The cephalotus can be propagated with leaf cuttings or root cuttings. This method of propagation will take a lot of patience as it can take many months before you are able to see new baby plants emerging. The soil mix for propagating cephalotus is usually a mixture of perlite, peat and sand. It might take many attempts to get the proportion of soil mix correct because every cephalotus plant seem to have different tolerance to growing conditions. Baby cephalotus plants also require more humidity and moisture in order to grow.

Collecting cephalotus from the wild is prohibited as these plants are protected species. Plant nurseries that sell these plants now propagate them using tissue culture methods. To find a cephalotus follicularis for sale in the nursery is just as rare as finding the plant in the wild, so if you happen to find Albany Pitcher Plants for sale in your local nursery, just buy one or more! That was what I did many years ago and now I have dozen of plants and propagating the cephalotus has become a hobby.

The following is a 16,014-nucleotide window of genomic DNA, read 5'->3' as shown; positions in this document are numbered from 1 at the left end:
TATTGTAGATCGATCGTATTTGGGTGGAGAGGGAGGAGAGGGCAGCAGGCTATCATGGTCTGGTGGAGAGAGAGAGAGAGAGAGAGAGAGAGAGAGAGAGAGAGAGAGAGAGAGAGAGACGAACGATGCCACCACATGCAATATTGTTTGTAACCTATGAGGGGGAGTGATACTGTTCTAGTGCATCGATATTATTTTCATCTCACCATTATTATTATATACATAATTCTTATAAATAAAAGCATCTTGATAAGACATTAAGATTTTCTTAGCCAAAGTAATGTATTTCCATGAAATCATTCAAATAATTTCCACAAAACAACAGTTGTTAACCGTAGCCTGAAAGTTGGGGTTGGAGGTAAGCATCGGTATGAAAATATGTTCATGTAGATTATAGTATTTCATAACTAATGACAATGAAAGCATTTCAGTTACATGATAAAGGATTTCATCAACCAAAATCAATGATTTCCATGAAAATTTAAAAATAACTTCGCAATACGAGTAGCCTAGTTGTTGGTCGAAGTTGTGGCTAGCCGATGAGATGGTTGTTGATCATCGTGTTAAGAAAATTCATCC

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Pictures of other tropical pitcher plants

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© 2011 lady rain

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    • lady rain profile imageAUTHOR

      lady rain 

      4 years ago from Australia

      precy anza, if there is a carnivorous plant society in your area, some of the group members might have cephalotus plants for display during their exhibit days.

    • precy anza profile image

      precy anza 

      4 years ago from USA